Windows 10: How can I exclude a core from scheduling any threads?

  1.    19 Jun 2017 #1

    How can I exclude a core from scheduling any threads?

    I have an AMD A10-7850K (Steamroller). This CPU has cores arranged in pairs which share certain resources.
    I want to do timing tests on a program (call it X), where it runs exclusively on one core (say, 2), while nothing runs at all on its partner core (in this case, core 3). (This is on a CPU with 4 cores enabled.)
    I know how to do the first part, by setting X's affinity to core 2 and realtime priority so that Windows will never interrupt it on core 2.
    But I don't know how to keep core 3 "parked".

    My motherboard allows me to set the number of pairs of cores that are visible to Windows. I'd like to enable 3 cores, and then pin X to core 2, but that doesn't seem to be possible with the BIOS.

    I have 4 cores on my machine (currently set in the BIOS). I notice that Windows seems to park or unpark cores 2 and 3 at the same time, and never unparks core 0 or 1.

    I can think of a some possibilities.

    1. Come up with a program (Y) to pin to core 1 which runs at realtime priority but doesn't consume any resources, such as by running a halt instruction or waiting for some event that will never happen. However, I don't know if Windows will schedule some other thread for core 1 when Y is in a wait state.

    2. Is there something in the Registry which will park a specific core? This might be done separately for each power plan.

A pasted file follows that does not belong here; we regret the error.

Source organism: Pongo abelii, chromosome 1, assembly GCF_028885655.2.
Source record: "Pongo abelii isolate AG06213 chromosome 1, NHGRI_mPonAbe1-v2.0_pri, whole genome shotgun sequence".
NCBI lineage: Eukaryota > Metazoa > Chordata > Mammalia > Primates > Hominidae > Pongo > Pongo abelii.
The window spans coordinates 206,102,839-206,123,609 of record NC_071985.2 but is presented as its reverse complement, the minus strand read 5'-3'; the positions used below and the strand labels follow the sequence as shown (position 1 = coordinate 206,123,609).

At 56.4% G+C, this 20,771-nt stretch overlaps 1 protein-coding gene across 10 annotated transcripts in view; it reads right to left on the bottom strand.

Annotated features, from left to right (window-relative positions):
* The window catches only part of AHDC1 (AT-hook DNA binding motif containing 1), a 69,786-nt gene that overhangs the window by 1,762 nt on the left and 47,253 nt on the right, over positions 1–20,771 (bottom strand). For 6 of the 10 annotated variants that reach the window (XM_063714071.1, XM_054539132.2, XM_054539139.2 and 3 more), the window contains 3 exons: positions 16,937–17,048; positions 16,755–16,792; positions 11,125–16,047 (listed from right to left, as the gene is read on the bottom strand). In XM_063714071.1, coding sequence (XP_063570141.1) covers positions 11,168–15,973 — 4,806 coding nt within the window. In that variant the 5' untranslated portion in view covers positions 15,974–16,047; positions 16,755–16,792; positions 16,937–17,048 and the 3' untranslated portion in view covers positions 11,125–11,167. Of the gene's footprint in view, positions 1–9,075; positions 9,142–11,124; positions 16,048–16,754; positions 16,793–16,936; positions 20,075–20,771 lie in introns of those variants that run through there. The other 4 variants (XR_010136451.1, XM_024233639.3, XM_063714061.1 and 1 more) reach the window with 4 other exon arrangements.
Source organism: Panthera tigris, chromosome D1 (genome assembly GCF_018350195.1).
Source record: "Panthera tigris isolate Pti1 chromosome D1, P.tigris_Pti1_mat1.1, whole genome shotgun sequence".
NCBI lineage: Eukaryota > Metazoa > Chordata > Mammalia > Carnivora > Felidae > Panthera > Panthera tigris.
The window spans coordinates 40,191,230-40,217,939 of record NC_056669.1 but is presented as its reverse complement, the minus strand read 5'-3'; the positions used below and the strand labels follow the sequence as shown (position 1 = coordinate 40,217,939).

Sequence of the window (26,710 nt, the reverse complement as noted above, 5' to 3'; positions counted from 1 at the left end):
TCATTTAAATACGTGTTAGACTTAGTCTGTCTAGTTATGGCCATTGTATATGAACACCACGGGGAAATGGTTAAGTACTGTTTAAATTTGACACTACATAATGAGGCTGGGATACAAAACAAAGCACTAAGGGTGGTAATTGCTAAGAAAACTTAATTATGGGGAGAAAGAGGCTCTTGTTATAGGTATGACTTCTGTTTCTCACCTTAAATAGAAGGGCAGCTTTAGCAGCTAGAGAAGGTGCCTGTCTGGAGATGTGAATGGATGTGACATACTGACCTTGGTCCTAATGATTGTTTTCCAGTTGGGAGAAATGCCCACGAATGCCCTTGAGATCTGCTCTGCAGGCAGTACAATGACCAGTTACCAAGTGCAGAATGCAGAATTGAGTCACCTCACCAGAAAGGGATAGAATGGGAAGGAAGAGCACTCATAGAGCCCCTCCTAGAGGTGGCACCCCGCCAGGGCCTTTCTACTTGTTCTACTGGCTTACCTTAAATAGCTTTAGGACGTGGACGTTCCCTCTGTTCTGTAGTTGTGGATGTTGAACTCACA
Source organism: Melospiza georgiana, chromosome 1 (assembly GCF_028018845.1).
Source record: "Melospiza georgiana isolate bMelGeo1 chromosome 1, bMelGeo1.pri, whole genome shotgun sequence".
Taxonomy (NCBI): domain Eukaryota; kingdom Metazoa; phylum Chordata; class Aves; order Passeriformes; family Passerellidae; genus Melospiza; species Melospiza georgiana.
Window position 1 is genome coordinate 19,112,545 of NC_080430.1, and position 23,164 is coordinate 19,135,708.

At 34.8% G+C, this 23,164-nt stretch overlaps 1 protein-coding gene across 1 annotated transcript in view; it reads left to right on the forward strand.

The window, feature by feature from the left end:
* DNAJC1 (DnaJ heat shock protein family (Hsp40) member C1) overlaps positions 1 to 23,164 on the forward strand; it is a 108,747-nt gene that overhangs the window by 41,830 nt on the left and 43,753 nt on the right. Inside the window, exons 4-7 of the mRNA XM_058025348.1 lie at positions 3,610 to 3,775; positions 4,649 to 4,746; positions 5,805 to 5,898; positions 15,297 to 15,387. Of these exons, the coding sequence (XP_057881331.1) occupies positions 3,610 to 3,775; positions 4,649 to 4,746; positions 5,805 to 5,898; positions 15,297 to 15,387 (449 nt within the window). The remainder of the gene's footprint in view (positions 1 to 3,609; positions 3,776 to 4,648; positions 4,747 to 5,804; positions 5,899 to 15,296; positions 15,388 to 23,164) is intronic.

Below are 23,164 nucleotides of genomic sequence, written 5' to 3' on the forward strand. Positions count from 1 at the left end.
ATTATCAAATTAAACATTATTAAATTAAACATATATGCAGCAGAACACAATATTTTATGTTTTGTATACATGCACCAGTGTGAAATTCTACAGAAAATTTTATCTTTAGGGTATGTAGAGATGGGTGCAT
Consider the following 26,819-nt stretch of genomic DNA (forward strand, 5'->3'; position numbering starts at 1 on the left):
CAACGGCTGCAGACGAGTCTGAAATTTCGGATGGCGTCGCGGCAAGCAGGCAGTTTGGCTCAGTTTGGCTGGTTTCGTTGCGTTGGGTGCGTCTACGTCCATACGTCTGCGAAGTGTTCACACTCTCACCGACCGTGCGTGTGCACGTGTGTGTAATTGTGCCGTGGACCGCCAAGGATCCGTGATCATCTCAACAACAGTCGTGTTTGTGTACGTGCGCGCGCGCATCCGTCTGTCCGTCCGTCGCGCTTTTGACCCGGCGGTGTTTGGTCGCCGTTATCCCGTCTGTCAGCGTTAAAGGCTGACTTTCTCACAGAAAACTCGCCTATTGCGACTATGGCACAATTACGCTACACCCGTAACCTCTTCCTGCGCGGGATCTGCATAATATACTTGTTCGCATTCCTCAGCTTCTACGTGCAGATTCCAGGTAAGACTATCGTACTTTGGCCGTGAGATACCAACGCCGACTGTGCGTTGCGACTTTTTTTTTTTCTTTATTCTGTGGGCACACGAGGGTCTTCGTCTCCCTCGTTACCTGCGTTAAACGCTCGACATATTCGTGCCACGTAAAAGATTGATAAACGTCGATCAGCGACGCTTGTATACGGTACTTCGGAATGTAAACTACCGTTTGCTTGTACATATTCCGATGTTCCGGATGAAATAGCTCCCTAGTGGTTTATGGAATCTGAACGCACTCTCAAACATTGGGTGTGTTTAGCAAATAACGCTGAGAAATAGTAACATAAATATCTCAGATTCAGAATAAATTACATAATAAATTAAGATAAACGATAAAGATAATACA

3. Is there something in the Registry that would set the min number of unparked cores? I know I can set the max % to a low number in order to disable parking altogether. If I can set the min to, say 50%, I would guess that cores 2 and 3 will always be parked. If I pin X to core 2 (assuming that Windows will use a parked core to satisfy the affinity of X), then core 3 should remain unscheduled. If Windows will not use a parked core for X, then I would want to set the min to 75% to unpark 0, 1, and 2 while 3 is parked.

    4. If all else fails, I'll just leave the system as it is, and shut down as many processes as I can, and hope that core 3 won't get used very much. My timing tests should be valid for brief intervals of time and I can infer that speed of X when running without interference from core 3. I've seen that if I have X pinned to core 2, then Windows tends to schedule other work evenly among cores 0, 1, and 2.
      My ComputerSystem Spec

  2.    20 Jun 2017 #2

    Hi, this is probably not what you're looking for- not an area I've looked into- but here it is anyway- it can't be as simple as this:
    Click image for larger version. 

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      My ComputerSystem Spec


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